Measures of farm business efficiency

ArticleinIndustrial Management & Data Systems 108(2):258-270 · March 2008with169 Reads
DOI: 10.1108/02635570810847617 · Source: DBLP
Abstract
Purpose – The aim of this paper is to investigate technical, scale, allocative and economic efficiencies by data envelopment analysis (DEA) and stochastic frontier methods to provide a decision‐making tool and managerial implications in the measurement of farm business performance and efficiency. Design/methodology/approach – Technical, scale, allocative and economic efficiencies are analyzed with the Farm Accountancy Data Network (FADN) sample for 13 farm business branches in Slovenia in the period 1994‐2003. DEA models are used with an output‐orientation, three outputs and four inputs. The non‐parametric DEA estimations are compared with a parametric stochastic frontier approach. The cluster analysis is used to identify three different farm business groups according to their performance. Findings – The average technical, scale, allocative and economic efficiencies for the whole FADN sample over the analyzed period are relatively high (around or over 0.90), suggesting that, although the FADN sample contains very different farms, the latter have similar management practices, and are similarly able to make the best use of the existing technology. Five farm branches (crop, dairy, livestock using own feed, fruit, and forestry) are fully efficient with respect to all four analyzed efficiency measures, suggesting that these specializations have the best chance to compete on the European and world markets. Originality/value – Studies of technical, scale, allocative and economic efficiencies are rare for transitional farm businesses, especially in Slovenia. The research contributes to the crucial issue of whether small family farm businesses might be able to compete on international markets, as Slovenian agriculture is characterized by such structures.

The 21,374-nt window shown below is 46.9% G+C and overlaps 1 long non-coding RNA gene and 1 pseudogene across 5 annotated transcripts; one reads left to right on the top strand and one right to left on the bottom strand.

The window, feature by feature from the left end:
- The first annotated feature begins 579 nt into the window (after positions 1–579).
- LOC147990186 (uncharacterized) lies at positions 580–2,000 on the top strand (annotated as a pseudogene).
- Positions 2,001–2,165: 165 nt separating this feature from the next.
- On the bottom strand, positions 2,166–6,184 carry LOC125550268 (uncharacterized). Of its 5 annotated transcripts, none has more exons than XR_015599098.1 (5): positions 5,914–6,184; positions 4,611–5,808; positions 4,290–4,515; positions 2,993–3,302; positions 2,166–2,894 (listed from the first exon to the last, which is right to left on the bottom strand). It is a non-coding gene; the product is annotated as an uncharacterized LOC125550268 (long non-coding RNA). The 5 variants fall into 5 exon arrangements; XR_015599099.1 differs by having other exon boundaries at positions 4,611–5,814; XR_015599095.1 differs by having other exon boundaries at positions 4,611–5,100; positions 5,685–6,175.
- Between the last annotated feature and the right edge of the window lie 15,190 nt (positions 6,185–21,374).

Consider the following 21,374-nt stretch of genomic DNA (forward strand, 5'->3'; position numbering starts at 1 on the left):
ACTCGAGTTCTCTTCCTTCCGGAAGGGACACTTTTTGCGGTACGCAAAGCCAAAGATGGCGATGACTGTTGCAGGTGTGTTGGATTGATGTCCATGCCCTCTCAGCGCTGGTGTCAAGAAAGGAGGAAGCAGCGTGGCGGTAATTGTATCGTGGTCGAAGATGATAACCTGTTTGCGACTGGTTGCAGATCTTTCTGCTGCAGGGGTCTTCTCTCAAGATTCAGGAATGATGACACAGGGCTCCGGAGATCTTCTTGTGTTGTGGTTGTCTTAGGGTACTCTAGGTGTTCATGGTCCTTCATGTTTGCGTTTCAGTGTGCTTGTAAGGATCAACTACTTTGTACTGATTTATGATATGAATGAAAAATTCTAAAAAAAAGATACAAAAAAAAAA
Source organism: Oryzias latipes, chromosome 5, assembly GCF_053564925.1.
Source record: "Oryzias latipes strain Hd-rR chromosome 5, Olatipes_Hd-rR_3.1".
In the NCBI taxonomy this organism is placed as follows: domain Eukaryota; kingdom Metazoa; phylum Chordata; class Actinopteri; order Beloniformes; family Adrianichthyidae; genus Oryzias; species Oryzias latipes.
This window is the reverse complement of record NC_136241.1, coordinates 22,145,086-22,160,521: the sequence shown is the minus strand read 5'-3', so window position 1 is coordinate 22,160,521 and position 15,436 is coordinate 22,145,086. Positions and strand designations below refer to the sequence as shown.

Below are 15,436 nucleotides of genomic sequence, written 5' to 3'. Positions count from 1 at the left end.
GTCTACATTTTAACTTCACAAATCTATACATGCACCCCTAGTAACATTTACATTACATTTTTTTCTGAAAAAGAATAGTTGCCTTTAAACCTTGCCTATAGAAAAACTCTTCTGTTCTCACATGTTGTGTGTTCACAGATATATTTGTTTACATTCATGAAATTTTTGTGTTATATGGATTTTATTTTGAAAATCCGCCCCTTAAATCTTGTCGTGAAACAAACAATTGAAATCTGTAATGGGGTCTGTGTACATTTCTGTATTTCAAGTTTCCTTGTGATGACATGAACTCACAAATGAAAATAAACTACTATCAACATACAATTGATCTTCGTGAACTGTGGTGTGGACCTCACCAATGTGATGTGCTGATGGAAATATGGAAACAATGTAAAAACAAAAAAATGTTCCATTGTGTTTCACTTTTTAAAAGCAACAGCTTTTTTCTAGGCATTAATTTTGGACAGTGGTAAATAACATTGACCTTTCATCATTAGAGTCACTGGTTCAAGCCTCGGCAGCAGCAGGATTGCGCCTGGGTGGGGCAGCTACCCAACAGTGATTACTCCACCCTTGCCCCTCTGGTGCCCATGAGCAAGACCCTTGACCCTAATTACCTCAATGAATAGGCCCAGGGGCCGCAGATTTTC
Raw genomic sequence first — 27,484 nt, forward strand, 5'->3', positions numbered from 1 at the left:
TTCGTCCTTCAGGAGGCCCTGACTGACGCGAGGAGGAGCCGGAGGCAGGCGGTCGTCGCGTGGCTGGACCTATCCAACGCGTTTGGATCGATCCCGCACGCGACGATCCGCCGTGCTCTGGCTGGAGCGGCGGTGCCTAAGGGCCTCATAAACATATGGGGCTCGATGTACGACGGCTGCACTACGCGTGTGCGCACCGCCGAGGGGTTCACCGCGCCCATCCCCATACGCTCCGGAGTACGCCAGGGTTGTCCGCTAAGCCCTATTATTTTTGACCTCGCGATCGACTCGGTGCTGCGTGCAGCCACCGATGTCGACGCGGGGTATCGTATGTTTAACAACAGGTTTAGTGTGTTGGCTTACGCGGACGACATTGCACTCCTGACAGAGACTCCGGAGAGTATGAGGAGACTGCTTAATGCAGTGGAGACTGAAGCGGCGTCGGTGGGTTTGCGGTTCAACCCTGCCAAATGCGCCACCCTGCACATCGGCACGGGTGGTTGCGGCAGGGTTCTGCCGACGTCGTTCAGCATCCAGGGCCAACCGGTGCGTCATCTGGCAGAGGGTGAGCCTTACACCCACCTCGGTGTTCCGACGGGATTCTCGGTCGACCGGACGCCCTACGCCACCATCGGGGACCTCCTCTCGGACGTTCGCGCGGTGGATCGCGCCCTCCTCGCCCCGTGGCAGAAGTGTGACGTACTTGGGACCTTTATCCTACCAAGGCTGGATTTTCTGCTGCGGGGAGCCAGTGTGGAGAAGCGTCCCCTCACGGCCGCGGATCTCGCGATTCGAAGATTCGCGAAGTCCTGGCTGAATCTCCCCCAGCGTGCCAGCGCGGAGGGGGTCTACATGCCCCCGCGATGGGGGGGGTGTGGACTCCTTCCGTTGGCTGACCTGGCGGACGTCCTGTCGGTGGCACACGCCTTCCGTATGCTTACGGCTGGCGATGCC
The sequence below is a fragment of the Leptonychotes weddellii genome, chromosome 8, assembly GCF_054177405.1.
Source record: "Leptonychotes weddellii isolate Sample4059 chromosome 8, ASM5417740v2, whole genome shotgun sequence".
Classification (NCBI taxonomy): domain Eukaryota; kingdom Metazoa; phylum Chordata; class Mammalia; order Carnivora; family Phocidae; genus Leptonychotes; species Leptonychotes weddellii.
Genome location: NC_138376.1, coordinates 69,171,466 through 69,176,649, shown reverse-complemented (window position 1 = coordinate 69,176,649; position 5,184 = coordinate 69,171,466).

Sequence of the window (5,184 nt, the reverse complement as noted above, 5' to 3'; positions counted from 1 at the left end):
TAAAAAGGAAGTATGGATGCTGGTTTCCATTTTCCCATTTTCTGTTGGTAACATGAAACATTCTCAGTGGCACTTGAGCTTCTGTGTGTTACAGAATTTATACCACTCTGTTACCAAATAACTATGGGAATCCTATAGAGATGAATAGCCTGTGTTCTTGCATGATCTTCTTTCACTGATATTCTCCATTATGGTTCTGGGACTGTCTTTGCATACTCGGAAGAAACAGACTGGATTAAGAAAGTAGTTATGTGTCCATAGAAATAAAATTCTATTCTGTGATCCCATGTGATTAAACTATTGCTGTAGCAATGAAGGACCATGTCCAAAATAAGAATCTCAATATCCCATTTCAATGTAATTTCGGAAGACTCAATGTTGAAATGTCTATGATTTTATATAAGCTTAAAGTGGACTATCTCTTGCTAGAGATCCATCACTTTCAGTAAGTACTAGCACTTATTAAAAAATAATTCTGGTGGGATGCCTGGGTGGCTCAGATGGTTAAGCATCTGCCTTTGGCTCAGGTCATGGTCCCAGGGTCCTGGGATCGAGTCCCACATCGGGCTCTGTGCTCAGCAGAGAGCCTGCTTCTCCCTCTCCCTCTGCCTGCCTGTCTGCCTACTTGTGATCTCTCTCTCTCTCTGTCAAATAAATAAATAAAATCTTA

• "Several authors have argued that family farms are not as well prepared as co-operative and limited company farms to face market challenges because of a poor level of capital investments (Allen and Lueck, 1998). Cropping specialisation is a key factor that can directly infl uence the level of effi ciency and maximisation of output (Bojnec and Latruffe, 2008; Latruffe, 2010; Latruffe and Nauges, 2014), infl uencing the productive decision process on small farms. "
    Article · Apr 2015
    • "The The selection of input and output variables is in line with earlier literature (e.g., Bojnec & Latruffe, 2008). We define input variables which correspond to the land, labour and capital resources of farms. "
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